48. Reddish-brown quartz : SARD
Sard is a reddish-brown gem that is often referred to as Carnelian, although generally sard is harder and darker. Sard probably takes its name from the Persian word “sered” meaning yellowish-red.

49. H’s : ETAS
Eta is the seventh letter of the Greek alphabet, and is a forerunner of our Latin character “H”.

50. Adriatic seaport : BARI
Bari is a major port city on the Adriatic coast of Italy. Bari has the unfortunate distinction of being the only city in Europe to experience chemical warfare during WWII. Allied stores of mustard gas were released during a German bombing raid on Bari in 1943. Fatalities caused by the chemical agent were reported as 69, although other reports list the number as maybe a thousand military personnel and a thousand civilians.

51. Italian verse form : RIMA
“Rima” is the Italian for “rhyme”.

52. Kirk ___, first actor to play Superman on the big screen : ALYN
Kirk Alyn was the actor who played the title role in the first ever “Superman” movie, way back in 1948. Alyn reprised the role in a 1950 sequel called “Atom Man V. Superman”.

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For the sake of completion, here is a full listing of all the answers:
Across
1. Best-selling Apple app : GARAGEBAND
11. “The Kudlow Report” airer : CNBC
15. It burns quickly : ONE CALORIE
16. Currency whose name can become its country’s name by changing its last letter to an N and scrambling : RIAL
17. Outlaws : INTERDICTS
18. Prefix with phobia : ACRO-
19. Like some pliers : NEEDLE-NOSE
20. Fashion inits. : DKNY
21. O.A.S. member : ARG
22. Symbols of innocence : LILIES
24. Some Southerners : CAJUNS
28. Supporter to keep a watchful eye on : FRENEMY
30. Cup, maybe : AWARD
31. Shade of red : BRICK
32. They’re not definite : IFS
34. Wistful plaint : AH ME
35. Lock that’s hard to open? : PLAIT
36. Not procrastinating : ON IT
37. Point of writing : NIB
38. ___ Club : LIONS
39. Rub : CHAFE
40. Naturalist who coined the term “invertebrate” : LAMARCK
42. Powerful engine : RAMJET
43. Music style of La Mafia : TEJANO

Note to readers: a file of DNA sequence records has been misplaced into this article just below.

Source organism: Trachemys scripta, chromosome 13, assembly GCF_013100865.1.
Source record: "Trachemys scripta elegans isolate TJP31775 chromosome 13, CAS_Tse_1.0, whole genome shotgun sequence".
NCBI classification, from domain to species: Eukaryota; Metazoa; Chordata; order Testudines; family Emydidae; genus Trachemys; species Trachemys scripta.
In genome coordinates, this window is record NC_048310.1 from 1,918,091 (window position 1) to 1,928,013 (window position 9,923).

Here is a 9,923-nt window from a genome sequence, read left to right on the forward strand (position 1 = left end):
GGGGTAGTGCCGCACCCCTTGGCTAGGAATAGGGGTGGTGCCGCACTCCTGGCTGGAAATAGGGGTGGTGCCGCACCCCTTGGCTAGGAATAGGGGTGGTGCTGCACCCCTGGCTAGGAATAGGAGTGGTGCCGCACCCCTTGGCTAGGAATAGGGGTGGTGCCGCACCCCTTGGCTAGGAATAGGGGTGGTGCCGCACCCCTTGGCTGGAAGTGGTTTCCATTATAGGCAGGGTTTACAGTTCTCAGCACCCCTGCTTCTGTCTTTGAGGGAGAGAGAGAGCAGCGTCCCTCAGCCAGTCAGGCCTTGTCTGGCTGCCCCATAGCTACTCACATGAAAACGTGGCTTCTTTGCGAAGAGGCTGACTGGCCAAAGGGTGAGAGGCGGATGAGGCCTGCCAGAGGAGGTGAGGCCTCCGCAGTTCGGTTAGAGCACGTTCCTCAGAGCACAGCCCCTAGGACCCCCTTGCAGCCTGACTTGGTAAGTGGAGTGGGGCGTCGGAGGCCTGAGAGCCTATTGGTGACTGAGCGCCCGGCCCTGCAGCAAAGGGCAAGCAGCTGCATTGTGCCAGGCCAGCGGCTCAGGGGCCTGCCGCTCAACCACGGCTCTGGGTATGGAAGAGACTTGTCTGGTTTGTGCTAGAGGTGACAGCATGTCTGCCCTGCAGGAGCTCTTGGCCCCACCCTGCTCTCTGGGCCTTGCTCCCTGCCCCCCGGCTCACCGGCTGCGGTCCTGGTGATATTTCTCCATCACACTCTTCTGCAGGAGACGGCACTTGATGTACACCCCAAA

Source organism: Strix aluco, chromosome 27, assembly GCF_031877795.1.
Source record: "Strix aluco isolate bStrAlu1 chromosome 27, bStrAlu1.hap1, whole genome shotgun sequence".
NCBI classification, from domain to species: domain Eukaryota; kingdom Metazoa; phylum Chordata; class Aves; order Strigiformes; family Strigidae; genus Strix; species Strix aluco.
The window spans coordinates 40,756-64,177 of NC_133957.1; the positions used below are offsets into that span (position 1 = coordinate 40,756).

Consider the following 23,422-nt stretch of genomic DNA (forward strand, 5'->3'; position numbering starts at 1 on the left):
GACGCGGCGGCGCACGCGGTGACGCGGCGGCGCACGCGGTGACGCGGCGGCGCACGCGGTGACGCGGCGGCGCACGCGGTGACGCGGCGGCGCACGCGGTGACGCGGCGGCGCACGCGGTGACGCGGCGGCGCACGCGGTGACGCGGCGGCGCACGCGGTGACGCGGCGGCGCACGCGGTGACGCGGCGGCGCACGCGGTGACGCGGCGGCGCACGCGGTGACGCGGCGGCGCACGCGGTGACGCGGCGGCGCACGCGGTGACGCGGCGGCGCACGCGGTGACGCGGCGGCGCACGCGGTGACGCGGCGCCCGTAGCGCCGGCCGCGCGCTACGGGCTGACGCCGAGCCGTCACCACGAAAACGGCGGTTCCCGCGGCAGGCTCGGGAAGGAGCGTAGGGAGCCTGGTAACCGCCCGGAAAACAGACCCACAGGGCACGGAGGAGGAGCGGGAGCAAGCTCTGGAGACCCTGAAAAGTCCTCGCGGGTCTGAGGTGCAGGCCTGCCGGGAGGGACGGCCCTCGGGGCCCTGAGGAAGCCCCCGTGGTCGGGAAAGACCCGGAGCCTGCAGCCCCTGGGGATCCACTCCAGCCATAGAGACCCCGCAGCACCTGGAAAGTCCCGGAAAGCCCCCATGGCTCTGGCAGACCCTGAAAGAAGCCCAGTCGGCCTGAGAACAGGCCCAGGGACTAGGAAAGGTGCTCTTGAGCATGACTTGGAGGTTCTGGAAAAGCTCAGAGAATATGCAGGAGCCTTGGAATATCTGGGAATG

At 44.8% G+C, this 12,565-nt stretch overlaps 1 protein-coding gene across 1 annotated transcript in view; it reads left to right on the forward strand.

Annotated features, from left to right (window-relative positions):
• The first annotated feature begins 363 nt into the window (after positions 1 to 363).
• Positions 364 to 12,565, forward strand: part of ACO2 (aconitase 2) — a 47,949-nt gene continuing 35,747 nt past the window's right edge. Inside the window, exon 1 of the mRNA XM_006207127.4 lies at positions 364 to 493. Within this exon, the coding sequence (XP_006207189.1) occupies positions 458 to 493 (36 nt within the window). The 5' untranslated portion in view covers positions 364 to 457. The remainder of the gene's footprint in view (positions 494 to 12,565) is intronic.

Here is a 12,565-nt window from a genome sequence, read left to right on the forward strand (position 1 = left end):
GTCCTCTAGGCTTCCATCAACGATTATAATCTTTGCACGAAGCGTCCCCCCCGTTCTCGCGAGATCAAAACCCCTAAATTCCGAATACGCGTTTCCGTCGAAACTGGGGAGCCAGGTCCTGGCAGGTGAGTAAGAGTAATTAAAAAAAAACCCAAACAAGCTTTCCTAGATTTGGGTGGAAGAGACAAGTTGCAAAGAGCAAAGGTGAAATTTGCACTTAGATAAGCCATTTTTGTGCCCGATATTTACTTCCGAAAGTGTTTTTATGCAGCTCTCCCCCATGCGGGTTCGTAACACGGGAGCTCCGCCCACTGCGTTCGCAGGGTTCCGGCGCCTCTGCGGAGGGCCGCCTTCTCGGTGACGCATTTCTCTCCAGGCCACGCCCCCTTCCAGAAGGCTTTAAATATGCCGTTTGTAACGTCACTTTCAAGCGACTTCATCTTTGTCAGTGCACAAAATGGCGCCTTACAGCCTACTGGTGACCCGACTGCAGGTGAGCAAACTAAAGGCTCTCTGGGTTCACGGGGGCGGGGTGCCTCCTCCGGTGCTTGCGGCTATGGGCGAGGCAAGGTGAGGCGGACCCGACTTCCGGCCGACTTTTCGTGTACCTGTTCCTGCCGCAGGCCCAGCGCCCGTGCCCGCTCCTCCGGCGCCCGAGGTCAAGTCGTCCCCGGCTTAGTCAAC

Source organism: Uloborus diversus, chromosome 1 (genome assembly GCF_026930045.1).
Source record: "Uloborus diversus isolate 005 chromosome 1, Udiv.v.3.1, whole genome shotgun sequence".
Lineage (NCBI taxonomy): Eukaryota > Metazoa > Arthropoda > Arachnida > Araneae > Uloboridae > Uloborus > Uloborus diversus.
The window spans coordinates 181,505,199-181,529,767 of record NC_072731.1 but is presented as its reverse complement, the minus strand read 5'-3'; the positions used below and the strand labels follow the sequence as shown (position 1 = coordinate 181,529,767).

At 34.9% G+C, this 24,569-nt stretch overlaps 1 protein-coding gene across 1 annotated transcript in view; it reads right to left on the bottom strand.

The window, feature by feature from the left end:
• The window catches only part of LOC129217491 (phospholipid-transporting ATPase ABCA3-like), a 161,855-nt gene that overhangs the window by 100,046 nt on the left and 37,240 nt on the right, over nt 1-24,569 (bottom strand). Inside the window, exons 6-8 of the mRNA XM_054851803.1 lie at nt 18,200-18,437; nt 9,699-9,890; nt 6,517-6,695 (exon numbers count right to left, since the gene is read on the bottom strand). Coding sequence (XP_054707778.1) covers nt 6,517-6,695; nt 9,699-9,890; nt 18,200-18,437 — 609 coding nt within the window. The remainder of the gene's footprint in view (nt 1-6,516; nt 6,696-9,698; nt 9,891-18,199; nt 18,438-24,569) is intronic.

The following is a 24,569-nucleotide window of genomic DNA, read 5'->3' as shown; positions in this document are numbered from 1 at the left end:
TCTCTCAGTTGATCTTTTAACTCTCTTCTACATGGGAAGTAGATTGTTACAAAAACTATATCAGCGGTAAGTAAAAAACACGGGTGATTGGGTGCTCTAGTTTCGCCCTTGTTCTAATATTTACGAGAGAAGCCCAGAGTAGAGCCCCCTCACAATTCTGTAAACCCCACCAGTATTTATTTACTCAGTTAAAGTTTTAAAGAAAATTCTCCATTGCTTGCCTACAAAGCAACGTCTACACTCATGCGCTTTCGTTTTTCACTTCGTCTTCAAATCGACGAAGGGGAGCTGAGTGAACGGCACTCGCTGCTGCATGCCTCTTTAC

44. ___-de-Marne (department near Paris) : VAL
45. Go up against : ABUT
46. Children’s book ending : Z AS IN ZEBRA
53. It may be pasteurisé : LAIT
54. Complete : HEAD TO TAIL
55. Colosseum cry : ECCE!
56. Its highest rank is Wonsu : KOREAN ARMY
57. Big TV announcement, informally : SKED
58. Like Barack Obama’s early schoolmates : INDONESIAN

Down
1. “How’s it ___?” : GOIN’
2. Rice on shelves : ANNE
3. Bundle of nerves : RETE
4. Blasted through : ACED
5. Anadem : GARLAND
6. Some council members : ELDERS
7. Comics sound : BOING
8. Western gas brand : ARCO
9. What the picky pick : NITS
10. Uncheck, say : DESELECT
11. One may be a rocker : CRADLE
12. Singer with the platinum album “Pink Friday” : NICKI MINAJ
13. Five-time Emmy-winning role : BARNEY FIFE
14. Sugar sometimes does it : CLOYS
23. Shade of black : INK
24. “Thief” star, 1981 : CAAN
25. Not recently : A WHILE BACK
26. California-based smoothie chain : JAMBA JUICE
27. Suffix with press : -URE
28. Open : FRANK
29. “The Battle With the Slum” writer : RIIS
31. Eastern ___ : BLOC
33. Reinstate, in a way : STET
35. Small meat-stuffed pastries : PIROZHKI
36. Bit of resistance : OHM
38. Certain computer grouping, for short : LAN
39. Trattoria selection : CALZONE
41. Ready to be framed, say : MATTED
42. Banging noise : RAN-TAN
43. Much lore : TALES
44. A clip may come from it : VIDEO
47. Part of the earth’s history : AEON
48. Reddish-brown quartz : SARD
49. H’s : ETAS
50. Adriatic seaport : BARI
51. Italian verse form : RIMA
52. Kirk ___, first actor to play Superman on the big screen : ALYN